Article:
Education News

Learning Through Ecology and Environmental Field Studies

2010-03-02

The Learning through Ecology and Environmental Field Studies (LEEFS) program is now accepting applications for the 2010 to 2011 year. LEEFS is a fellowship program funded by the National Science Foundation’s Division of Education and Human Resources. It is administered by the Earth Institute’s Center for Environmental Research and Conservation (CERC) and the Lamont-Doherty Earth Observatory, as well as the Earth Institute’s Office of Academic and Research Programs.

The program’s nine graduate student fellows spend one day each week working in the classroom with a New York City middle or high school science teacher. One goal of the program is to enhance science education in grades 6 through 12 in some of New York’s poorest neighborhoods, while enriching science, technology, engineering or mathematics (STEM) content and instruction for the partnering schools. The NSF GK-12 programs help improve graduate fellows’ communication and teaching skills through classroom interactions with both teachers and students. LEEFS is Columbia University’s third GK-12 grant, following one awarded jointly to the departments of Biology and Mathematics and one given to the School of Engineering and Applied Science.

"Teaching children is hard work, but I think it’s also the most fun a scientist can have,” said Robert Newton, research scientist at Lamont-Doherty Earth Observatory and co-principal investigator (PI) for LEEFS. Newton specified that the strength of the program rests in its ability to encourage scientific inquiry and develop teaching and communication skills while enhancing the science curriculum and learning experience for those students who get to work with the fellows. “It does our graduate students a world of good to work one day a week with a teacher at a neighborhood school, getting to know the students and their teachers, and learning about their lives. The impact on the middle and high school kids is palpable and immediate, and the fellows seem to get a lot out of it at the same time."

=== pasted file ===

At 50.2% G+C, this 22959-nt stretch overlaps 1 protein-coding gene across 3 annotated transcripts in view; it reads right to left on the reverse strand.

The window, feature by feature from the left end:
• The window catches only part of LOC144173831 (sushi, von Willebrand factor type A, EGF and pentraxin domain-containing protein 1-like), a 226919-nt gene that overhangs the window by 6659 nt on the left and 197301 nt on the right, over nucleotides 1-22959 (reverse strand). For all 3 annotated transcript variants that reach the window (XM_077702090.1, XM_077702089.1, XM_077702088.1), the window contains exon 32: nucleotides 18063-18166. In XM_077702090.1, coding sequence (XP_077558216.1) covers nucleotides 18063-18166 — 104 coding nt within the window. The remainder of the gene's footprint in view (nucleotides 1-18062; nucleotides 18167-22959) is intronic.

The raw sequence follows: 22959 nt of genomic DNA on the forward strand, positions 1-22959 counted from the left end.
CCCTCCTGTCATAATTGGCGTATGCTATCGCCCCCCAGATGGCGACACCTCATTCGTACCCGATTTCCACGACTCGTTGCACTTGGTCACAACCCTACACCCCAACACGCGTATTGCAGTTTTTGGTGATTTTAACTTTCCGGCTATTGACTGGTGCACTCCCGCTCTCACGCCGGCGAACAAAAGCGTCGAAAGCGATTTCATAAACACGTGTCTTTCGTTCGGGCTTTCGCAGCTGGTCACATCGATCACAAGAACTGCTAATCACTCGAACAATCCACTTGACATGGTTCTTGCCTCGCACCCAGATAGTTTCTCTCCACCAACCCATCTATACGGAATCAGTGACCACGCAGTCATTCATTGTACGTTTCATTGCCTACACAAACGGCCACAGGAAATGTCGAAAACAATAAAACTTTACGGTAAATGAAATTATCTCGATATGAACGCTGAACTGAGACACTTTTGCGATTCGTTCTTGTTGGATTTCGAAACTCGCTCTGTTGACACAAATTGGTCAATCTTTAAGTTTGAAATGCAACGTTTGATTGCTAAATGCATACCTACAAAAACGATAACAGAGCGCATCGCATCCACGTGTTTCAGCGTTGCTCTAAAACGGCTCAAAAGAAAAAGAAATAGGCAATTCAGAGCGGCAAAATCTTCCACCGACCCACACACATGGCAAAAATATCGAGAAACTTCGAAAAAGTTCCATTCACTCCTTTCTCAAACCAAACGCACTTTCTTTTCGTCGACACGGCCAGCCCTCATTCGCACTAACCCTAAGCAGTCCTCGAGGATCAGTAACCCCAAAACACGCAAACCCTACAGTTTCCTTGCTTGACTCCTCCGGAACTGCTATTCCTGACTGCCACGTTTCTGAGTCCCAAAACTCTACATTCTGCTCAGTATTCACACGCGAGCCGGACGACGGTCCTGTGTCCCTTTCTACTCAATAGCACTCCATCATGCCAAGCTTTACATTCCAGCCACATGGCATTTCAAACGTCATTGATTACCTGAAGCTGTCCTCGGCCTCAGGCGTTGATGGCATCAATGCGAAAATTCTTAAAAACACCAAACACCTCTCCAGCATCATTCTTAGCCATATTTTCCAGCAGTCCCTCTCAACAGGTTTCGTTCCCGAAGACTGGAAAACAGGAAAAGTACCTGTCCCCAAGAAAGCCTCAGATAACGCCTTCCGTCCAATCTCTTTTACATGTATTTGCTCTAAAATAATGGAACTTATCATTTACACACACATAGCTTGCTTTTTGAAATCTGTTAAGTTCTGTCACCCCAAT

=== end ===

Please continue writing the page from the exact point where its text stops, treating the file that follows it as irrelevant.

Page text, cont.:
LEEFS graduate student fellows have the opportunity to work directly with students in the classroom, bringing their own research to kids in grades 6 to 12. They assist teachers and students in setting up environmental monitoring programs at their schools, lead in-class labs, help teach lessons aligned with the NYC curriculum and tutor students individually. In turn, fellows receive an NSF stipend for the one-year commitment. Fellows have an opportunity to enhance their communication and teaching skills, thus preparing them to be active citizen-scientists, as well as better professors. LEEFS helps to strengthen the NYC science curriculum while simultaneously allowing the fellows to grow in their experience.

“LEEFS provides an avenue for the integration of qualitative research methods and the tools of cultural anthropology into the environmental and natural science curriculum, and for engaging high-needs students in that process,” reflected Adriana Garriga-Lopez, a current LEEFS fellow. “LEEFS has made me a better teacher.”

The LEEFS Web site highlights the work of the fellows, teachers and students within the school-fellow collaborations and beyond. The Web site also provides information on research and projects that they have done collectively, general information on the program, and other valuable resources such as lesson plans of current fellows, information on schools working with LEEFS, and links to the other GK-12 grants NSF has given to Columbia.

Applicants interested in the program must be continuing graduate or doctoral students at Columbia University studying in the STEM disciplines. Current LEEFS fellows include those from the departments of Ecology, Evolution and Environmental Biology; Physics; Chemistry; Earth and Environmental Science; and Anthropology. View the application. The deadline to apply is March 15, 2010.

If you are interested in learning more about the program or applying, we are now accepting applications. Please visit the LEEFS Web site  for more information or contact Audrey Lapiner at ael2130@columbia.edu or by phone at 212-851-0261.